I'm trying to use the @postcondition decorator on the value returned by a member function of a class, like this :

def out_gt0(retval, inval):
    assert retval > 0, "Return value < 0"

class foo(object):
    def __init__(self, w, h):
        self.width = w
        self.height = h
    def bar(self):
        return -1

When I try to call the member function 'bar' (and so provoke the @postcondition into providing a warning) I get this :

>>> f = foo(2,3)
>>> f.bar()
Traceback (most recent call last):
  File "<pyshell#22>", line 1, in <module>
  File "<pyshell#8>", line 106, in __call__
    result = self._func(*args, **kwargs)
TypeError: bar() takes exactly 1 argument (0 given)

My definition of @postcondition is the one seen here http://wiki.python.org/moin/PythonDecoratorLibrary#Pre-.2FPost-Conditions.

I assume the error arises because the function that underlies @postcondition is not expecting to deal with a member function (certainly all the examples I've ever seen are just using plain old functions) but I'm not sure how to fix it so I can do this ?

Would be grateful for any advice.

  • The returned FunctionWrapper class doesn't know how to be properly bound to the instance (it is missing the required __get__ method, see Invoking Descriptions).
    – Martijn Pieters
    Aug 28, 2012 at 0:19
  • That's because the decorated function is no longer a function but a callable object. BTW, this function implementation looks quite bad (and unpythonic)...
    – JBernardo
    Aug 28, 2012 at 0:20
  • I think it's rather because you decorate method - not just function - If I were you then I would just use my own decorator.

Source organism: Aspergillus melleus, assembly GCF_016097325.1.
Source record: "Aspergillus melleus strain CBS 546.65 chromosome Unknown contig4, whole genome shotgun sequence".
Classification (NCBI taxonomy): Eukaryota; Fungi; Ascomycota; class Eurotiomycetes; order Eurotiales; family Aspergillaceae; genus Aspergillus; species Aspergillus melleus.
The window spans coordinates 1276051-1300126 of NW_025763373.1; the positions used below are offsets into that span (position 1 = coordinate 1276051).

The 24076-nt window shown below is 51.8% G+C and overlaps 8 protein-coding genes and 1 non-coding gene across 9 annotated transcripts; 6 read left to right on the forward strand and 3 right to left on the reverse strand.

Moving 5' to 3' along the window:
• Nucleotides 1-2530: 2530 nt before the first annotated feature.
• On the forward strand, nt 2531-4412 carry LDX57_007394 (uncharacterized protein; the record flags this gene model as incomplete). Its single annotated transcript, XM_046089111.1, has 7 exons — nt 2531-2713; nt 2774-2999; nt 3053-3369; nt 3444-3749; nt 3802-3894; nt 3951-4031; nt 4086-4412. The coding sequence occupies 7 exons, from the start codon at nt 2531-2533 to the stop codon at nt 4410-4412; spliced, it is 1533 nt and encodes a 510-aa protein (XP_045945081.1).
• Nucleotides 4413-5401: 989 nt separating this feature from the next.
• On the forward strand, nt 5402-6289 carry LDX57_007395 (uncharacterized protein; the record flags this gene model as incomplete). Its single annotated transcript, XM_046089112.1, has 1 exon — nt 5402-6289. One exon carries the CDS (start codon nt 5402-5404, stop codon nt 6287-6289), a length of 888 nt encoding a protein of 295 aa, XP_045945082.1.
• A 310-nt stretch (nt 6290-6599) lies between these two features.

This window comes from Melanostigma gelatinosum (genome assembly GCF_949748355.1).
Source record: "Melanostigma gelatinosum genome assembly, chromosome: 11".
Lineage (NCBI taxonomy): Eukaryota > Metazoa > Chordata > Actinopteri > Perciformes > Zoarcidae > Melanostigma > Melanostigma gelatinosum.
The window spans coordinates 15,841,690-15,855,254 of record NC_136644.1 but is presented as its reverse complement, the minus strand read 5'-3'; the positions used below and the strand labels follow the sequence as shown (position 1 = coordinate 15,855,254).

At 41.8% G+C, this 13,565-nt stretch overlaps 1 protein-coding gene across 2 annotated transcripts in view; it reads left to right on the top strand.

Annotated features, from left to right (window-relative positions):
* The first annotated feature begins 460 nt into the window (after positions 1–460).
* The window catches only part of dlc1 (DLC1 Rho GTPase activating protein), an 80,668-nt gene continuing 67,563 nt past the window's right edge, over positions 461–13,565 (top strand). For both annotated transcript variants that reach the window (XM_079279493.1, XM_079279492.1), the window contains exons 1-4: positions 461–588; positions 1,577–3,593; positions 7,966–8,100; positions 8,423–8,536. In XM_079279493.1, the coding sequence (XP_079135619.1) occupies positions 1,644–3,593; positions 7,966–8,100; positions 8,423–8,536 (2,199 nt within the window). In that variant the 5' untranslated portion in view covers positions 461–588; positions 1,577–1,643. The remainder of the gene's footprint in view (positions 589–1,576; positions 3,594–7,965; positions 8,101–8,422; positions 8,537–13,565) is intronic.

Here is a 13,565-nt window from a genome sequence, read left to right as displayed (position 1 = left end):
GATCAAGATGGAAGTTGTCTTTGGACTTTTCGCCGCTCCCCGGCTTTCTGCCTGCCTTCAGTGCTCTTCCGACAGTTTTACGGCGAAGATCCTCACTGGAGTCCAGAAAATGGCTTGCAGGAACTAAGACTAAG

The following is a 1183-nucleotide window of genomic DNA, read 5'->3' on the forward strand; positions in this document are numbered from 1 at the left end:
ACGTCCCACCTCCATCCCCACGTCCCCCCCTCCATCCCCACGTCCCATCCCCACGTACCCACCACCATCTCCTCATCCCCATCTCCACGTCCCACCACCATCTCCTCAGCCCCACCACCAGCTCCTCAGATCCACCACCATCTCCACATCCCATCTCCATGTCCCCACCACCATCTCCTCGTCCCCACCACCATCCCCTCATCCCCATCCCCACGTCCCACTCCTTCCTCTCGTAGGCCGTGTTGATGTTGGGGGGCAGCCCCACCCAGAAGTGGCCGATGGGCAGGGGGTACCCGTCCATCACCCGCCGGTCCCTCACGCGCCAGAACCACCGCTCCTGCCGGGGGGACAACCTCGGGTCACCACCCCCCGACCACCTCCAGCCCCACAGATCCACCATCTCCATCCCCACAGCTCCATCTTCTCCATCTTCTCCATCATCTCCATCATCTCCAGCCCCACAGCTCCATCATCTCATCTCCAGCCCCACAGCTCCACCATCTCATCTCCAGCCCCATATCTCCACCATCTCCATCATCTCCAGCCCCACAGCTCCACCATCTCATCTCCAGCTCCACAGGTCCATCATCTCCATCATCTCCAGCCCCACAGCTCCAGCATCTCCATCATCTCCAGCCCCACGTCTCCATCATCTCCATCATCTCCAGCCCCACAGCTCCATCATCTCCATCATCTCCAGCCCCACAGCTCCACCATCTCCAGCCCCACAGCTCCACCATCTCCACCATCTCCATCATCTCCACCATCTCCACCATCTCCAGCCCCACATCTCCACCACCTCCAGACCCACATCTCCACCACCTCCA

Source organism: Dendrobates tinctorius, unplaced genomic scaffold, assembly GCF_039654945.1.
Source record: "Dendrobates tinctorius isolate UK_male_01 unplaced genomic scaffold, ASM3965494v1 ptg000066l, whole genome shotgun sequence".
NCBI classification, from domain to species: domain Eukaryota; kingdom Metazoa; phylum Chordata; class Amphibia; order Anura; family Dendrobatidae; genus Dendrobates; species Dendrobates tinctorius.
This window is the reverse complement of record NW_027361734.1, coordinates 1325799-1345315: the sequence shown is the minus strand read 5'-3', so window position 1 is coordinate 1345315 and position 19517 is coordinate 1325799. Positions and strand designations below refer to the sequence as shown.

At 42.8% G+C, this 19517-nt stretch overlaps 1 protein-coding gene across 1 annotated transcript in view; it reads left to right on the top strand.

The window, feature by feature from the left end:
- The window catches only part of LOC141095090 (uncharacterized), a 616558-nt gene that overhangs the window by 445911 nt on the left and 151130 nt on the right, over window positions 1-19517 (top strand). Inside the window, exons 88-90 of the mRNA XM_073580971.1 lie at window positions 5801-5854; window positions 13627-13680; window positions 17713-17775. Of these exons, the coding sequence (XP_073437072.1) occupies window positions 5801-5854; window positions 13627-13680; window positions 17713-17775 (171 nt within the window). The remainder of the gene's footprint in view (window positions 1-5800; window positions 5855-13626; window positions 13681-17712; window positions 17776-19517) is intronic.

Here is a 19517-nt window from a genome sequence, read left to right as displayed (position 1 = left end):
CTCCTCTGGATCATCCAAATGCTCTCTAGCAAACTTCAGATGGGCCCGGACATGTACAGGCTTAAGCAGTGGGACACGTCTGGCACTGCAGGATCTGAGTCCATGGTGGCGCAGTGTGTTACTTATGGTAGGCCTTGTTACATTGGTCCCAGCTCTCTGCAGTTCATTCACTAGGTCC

– ddzialak
    Aug 28, 2012 at 0:35

2 Answers 2


You don't need to do anything special:

import functools

def condition(pre_condition=None, post_condition=None):
    def decorator(func):
        @functools.wraps(func) # presever name, docstring, etc
        def wrapper(*args, **kwargs): #NOTE: no self
            if pre_condition is not None:
               assert pre_condition(*args, **kwargs)
            retval = func(*args, **kwargs) # call original function or method
            if post_condition is not None:
               assert post_condition(retval)
            return retval
        return wrapper
    return decorator

def pre_condition(check):
    return condition(pre_condition=check)

def post_condition(check):
    return condition(post_condition=check)


@pre_condition(lambda arg: arg > 0)
def function(arg): # ordinary function

class C(object):
    @post_condition(lambda ret: ret > 0)
    def method_fail(self):
        return 0
    @post_condition(lambda ret: ret > 0)
    def method_success(self):
        return 1


try: function(0)
except AssertionError: pass
else: assert 0, "never happens"

c = C()
try: c.method_fail()
except AssertionError: pass
else: assert 0, "never happens"

example below works:

def out_gt0(retval):
    assert retval > 0, "Return value < 0"

def mypostfunc(callback):
    def mydecorator(func):
        def retFunc(self, *args, **kwargs):
            retval = func(self, *args, **kwargs)
            return retval
        return retFunc
    return mydecorator

class foo(object):
    def __init__(self, w, h):
        self.width = w
        self.height = h
    def bar1(self):
        return -1
    def bar2(self):
        return 1

print "bar2:", f.bar2()
print "bar1:", f.bar1()

and the output is:

bar2: 1
Traceback (most recent call last):
  File "s.py", line 27, in <module>
    print "bar1:", f.bar1()
  File "s.py", line 9, in retFunc
  File "s.py", line 3, in out_gt0
    assert retval > 0, "Return value < 0"
AssertionError: Return value < 0
  • Here you got nice way - if you want to run your example, just run f.bar(f) and it should also work (if f.bar will have arguments, then always push that object on the first position - this will be self in your function)
    – ddzialak
    Aug 28, 2012 at 0:55
  • The reason this works is that now the decorator is a function object, which does implement a __get__ descriptor hook.
    – Martijn Pieters
    Aug 28, 2012 at 0:59

Your Answer

By clicking “Post Your Answer”, you agree to our terms of service and acknowledge you have read our privacy policy.

Not the answer you're looking for? Browse other questions tagged or ask your own question.